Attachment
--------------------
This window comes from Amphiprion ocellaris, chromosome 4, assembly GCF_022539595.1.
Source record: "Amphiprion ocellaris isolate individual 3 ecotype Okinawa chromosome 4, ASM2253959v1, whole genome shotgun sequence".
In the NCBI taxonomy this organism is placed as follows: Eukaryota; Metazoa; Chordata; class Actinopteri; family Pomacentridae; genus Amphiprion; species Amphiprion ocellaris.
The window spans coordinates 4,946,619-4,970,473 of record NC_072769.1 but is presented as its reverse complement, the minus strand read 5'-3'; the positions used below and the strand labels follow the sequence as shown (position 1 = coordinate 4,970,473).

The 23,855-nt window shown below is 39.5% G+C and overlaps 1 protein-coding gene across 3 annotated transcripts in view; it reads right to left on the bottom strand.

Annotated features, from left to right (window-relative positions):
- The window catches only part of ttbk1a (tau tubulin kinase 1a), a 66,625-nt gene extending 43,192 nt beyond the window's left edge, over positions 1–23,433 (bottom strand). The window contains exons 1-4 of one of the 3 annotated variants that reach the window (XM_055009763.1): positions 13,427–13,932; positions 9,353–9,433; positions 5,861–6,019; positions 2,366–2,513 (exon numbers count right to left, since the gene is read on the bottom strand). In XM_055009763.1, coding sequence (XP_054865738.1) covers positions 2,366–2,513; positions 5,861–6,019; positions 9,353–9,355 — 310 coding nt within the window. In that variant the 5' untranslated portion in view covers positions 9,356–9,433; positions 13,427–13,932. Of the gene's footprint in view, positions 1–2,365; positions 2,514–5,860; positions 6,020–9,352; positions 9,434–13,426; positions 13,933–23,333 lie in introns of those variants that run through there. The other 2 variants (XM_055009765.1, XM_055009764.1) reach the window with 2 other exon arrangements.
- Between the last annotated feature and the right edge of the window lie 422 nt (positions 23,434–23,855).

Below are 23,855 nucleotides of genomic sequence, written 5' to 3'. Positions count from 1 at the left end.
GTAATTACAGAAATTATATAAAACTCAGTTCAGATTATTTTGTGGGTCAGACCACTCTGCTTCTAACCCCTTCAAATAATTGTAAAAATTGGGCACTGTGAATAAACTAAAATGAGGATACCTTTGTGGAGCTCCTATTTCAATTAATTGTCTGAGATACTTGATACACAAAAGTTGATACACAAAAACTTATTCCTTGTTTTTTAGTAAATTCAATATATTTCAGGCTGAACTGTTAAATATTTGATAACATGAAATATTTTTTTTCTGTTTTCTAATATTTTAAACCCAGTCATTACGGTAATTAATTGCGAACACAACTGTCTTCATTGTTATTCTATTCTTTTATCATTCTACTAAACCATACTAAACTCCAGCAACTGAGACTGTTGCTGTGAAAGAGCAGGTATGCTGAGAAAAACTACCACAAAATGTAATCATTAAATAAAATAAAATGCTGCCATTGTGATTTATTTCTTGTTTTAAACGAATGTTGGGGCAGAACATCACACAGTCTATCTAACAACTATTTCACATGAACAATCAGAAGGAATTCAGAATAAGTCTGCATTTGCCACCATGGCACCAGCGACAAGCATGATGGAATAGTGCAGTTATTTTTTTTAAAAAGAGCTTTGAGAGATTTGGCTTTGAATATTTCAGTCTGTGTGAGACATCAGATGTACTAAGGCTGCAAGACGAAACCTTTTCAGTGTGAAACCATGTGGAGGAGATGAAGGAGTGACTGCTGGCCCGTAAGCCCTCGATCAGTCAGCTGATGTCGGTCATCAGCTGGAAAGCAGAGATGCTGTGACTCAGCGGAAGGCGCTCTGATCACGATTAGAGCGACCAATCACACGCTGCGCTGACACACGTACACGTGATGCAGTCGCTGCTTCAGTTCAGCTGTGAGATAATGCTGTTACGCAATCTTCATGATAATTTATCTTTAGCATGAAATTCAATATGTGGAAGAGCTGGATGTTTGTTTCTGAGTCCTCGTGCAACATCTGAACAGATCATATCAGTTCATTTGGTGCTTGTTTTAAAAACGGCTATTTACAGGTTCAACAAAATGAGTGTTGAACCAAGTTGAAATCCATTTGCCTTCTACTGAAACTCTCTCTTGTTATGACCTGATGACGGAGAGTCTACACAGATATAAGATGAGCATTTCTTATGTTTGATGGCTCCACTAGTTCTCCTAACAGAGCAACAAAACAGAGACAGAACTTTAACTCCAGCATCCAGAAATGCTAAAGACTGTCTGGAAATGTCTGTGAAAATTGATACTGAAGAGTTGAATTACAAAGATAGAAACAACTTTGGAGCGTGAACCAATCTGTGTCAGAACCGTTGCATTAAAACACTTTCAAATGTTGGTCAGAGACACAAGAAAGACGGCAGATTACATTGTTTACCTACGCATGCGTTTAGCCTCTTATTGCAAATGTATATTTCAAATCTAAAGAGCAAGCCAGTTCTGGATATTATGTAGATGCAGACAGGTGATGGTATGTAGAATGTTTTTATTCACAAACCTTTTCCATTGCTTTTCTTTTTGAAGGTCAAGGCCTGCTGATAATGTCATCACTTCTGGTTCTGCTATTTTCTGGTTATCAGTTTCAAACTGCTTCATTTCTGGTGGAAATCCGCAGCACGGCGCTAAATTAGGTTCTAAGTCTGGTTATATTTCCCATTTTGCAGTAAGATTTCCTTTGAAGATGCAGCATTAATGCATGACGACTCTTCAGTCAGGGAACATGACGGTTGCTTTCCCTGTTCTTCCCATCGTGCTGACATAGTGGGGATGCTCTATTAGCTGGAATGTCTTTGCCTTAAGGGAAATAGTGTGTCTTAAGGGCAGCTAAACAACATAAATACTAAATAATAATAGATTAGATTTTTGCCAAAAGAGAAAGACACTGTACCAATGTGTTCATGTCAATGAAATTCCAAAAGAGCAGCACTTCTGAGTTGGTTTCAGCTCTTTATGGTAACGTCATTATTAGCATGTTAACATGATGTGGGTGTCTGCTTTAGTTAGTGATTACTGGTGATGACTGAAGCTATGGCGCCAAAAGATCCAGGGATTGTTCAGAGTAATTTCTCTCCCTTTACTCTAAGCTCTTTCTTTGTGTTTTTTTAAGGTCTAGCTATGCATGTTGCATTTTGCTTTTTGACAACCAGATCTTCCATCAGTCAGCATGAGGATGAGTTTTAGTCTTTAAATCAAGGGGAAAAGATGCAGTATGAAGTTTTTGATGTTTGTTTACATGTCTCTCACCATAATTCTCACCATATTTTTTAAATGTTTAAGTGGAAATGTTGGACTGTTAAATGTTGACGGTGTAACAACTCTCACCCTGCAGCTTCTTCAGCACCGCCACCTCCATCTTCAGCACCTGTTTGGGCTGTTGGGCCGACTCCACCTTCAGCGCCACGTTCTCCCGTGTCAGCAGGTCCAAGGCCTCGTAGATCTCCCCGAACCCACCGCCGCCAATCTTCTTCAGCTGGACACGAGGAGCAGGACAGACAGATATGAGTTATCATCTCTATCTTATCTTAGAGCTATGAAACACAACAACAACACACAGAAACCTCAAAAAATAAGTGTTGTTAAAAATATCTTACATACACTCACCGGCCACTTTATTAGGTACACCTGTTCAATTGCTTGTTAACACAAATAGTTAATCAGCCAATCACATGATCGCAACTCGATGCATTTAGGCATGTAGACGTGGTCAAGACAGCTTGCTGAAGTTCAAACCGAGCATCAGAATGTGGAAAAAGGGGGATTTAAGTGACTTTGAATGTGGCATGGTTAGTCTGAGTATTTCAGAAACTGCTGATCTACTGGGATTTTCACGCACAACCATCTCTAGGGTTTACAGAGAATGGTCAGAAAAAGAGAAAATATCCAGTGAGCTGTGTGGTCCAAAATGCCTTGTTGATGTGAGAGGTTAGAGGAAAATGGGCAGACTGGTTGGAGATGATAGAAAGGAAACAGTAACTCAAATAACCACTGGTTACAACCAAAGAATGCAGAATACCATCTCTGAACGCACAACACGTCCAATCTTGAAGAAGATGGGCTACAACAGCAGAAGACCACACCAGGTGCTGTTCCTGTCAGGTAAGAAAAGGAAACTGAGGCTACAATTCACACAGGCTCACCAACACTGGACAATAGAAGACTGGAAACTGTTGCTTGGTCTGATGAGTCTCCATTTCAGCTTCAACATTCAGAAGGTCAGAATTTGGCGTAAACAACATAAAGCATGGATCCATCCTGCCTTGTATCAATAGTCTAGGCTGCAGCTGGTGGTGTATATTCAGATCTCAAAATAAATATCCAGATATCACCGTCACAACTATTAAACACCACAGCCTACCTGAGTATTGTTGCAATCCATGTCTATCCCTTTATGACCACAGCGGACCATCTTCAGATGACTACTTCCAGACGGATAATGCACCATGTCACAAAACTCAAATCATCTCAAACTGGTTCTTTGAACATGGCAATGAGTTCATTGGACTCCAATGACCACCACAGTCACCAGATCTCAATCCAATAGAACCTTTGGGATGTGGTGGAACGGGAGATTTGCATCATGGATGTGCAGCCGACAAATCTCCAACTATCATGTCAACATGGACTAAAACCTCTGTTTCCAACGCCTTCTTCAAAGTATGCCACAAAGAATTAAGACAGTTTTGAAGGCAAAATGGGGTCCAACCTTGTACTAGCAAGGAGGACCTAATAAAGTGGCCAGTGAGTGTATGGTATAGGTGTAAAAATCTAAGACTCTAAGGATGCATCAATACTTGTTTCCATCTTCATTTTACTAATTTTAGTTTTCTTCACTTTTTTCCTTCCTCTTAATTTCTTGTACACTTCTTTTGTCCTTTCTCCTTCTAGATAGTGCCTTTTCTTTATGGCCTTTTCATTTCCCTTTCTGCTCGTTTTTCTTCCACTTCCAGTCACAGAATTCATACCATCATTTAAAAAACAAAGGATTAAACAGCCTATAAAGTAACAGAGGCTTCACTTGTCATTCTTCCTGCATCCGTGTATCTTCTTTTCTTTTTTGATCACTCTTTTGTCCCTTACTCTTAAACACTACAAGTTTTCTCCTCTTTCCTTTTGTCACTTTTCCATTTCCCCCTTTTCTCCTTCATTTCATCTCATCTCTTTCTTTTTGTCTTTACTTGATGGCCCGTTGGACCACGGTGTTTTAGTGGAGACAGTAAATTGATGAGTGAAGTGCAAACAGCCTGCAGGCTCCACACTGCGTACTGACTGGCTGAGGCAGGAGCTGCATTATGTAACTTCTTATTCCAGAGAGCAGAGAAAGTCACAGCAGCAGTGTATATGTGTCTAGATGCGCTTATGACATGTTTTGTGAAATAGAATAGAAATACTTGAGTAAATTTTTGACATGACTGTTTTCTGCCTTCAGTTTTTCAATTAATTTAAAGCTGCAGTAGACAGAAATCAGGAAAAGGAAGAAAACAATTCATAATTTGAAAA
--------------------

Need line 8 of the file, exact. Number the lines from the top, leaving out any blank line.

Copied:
- Between the last annotated feature and the right edge of the window lie 422 nt (positions 23,434–23,855).